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Sources Say: Opponents of new water district take fundraising lead

Supporters of the Portland Public Water District raised around $177,000 in cash and in-kind contributions to put the measure on the May 20 primary election ballot. But none of that money was spent to pass Measure 26-156, and now its opponents have the fundraising edge.

According to the most recent campaign filings, the committee supporting the measure, Portlanders for Water Reform, has raised just under $97,000 in cash and in-kind contributions. Recent big donations include $1,000 from Wentworth Chevrolet Subaru and $15,000 from American Property Management, which gave $31,000 to the successful initiative petition drive.

But the committee opposing the measure, Stop the Bull Run Take Over, has reported raising just under $225,000 in cash and in-kind contributions. Recent major donations include $2,500 from developer Robert Ball and $2,500 from Parametrix, an engineering firm. Commissioner Steve Novick also has chipped in $200.

Clock ticking for spending news to surface

With the primary election less than two weeks away, Portland voters are running out of time to learn anything new about city water and sewer spending. The City Council has postponed a briefing on the Portland City Club report of Measure 26-156, which would place control of the Water Bureau and Bureau of Environmental Services under an independently elected district board.

Although the report came out against the measure, it also criticized the council’s management of the two bureaus and recommended the creation of a Portland Water and Sewer Authority to set their budgets. No new date has been set for the briefing.

And it looks like the Citizens Utility Board will not weigh in on next year’s proposed budgets for the two bureaus until May 22, two days after the election.

The council struck a deal with the statewide ratepayer advocacy organization to review and comment on the budgets back in early January. But it took CUB weeks to hire former Oregon Common Cause Director Janice Thompson for the job, and her findings won’t be released until CUB testifies before the council after the ballot deadline.

In the meantime, the CUB board has voted to remain neutral on the proposed Portland Public Water District. The organization is posting questions and answers about the measure on its website, however, at oregoncub.org.

Firefighters’ future may be in limbo

There hasn’t been much public reaction to Mayor Charlie Hales’ proposed budget for the next fiscal year. That could be because it does not propose any cuts, but only offers a relatively small amount of additional spending — $9 million to $11 million — because the economy is still recovering.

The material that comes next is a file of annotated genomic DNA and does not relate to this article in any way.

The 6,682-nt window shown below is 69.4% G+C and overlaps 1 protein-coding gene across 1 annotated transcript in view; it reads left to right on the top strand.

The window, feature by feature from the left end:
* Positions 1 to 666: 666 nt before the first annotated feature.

The loudest criticism so far has come from Alan Ferschweiler, president of the Portland Firefighters Association. He is upset that Hales did not recommend setting some money aside to retain the 26 firefighters whose salaries currently are being paid for by a $2.6 million federal grant that expires the following year.

Although the money won’t be needed until then, Ferschweiler suspects Hales does not intend to propose keeping all of the positions when the grant ends. Commissioner Dan Saltzman, who is in charge of Portland Fire & Rescue, has questioned some of the current staffing levels.

GOP pounce on Democrats for Cover Oregon failure

Republicans are jumping on news reports that the FBI is investigating the problems with the Cover Oregon website to attack Oregon Gov. John Kitzhaber and Oregon U.S. Sen. Jeff Merkley, two Democrats up for re-election this year.

Word of the FBI investigation broke during the weekend. Although it has not been officially confirmed, the Republican Governors Association sent an email news release Monday morning with links to some of the stories and calling the website “Kitzhaber’s epic ObamaCare failure.” It was followed a short time later by a similar release from the National Republican Senatorial Committee saying Merkley had promised the health care exchanges would be easy to use.

Both releases pointed out the troublesome Cover Oregon website has cost around $130 million, so far. Oregon is planning to switch over to the federal website for an additional $4 million to $6 million.